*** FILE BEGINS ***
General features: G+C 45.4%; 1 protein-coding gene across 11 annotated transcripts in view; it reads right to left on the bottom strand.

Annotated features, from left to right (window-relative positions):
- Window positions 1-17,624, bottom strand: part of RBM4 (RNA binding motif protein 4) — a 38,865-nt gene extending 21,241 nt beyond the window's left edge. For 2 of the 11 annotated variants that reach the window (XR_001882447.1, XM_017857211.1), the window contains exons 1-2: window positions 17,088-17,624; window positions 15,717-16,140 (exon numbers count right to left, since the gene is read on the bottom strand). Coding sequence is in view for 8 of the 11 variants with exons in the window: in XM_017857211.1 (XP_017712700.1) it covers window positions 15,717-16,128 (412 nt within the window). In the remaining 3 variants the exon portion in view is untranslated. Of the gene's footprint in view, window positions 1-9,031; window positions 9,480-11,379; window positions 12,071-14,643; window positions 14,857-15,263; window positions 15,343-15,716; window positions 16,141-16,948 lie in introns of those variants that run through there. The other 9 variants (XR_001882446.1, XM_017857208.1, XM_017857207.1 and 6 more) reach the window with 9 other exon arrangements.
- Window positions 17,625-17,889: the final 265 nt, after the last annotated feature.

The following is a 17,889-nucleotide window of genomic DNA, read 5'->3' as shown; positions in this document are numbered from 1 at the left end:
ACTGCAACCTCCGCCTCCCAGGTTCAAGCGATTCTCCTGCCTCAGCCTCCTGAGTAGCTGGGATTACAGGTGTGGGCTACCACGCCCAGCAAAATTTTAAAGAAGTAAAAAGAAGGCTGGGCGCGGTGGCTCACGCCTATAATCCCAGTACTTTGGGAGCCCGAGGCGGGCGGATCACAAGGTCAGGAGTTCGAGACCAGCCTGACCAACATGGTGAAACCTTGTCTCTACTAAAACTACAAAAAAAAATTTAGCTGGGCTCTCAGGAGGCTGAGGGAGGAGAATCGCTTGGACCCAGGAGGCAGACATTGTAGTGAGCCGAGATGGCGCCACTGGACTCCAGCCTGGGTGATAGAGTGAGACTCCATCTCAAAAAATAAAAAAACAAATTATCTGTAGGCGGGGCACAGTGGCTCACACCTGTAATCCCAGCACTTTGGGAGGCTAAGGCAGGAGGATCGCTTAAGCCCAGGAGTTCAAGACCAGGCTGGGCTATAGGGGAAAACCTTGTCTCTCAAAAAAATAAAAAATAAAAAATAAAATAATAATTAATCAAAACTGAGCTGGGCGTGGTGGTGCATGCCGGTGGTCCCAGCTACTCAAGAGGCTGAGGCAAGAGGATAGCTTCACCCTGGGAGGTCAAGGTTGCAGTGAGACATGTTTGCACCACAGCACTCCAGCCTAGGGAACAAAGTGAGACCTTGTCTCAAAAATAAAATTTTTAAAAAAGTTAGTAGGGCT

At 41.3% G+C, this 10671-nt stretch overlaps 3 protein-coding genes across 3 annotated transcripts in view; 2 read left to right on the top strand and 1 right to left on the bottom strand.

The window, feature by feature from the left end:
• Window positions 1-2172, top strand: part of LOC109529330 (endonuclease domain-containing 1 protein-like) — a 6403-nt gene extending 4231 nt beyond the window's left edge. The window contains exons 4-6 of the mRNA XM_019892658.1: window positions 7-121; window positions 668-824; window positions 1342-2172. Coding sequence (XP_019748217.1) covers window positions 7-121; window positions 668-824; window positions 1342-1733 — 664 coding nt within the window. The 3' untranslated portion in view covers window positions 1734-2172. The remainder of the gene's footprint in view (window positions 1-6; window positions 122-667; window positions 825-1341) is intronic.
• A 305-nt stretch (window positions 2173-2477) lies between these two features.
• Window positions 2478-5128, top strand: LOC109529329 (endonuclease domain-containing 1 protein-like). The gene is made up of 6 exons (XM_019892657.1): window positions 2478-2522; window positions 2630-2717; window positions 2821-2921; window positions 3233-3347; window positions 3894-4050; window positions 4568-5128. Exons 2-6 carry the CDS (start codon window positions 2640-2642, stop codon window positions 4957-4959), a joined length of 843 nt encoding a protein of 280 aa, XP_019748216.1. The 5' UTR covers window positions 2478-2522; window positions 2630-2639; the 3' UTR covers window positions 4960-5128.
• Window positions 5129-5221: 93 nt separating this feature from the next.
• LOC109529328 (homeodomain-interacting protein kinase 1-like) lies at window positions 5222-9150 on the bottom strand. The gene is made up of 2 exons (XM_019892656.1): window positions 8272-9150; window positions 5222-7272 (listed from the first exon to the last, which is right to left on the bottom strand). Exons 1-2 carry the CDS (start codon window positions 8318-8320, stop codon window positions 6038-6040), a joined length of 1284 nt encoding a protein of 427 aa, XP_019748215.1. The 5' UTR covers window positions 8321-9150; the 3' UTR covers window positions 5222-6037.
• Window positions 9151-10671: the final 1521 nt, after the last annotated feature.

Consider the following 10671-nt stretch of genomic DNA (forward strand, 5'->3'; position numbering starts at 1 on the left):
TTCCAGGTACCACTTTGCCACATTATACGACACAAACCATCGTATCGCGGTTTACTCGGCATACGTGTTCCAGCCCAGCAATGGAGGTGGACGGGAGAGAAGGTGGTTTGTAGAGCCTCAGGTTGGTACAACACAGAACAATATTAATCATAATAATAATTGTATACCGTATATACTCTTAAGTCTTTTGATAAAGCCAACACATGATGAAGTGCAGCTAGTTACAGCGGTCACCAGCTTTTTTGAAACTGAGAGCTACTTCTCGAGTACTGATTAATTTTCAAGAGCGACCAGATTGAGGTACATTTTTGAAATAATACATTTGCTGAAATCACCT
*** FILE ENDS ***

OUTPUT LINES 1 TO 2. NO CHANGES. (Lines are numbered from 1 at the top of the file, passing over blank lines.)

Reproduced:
General features: G+C 45.4%; 1 protein-coding gene across 11 annotated transcripts in view; it reads right to left on the bottom strand.

Annotated features, from left to right (window-relative positions):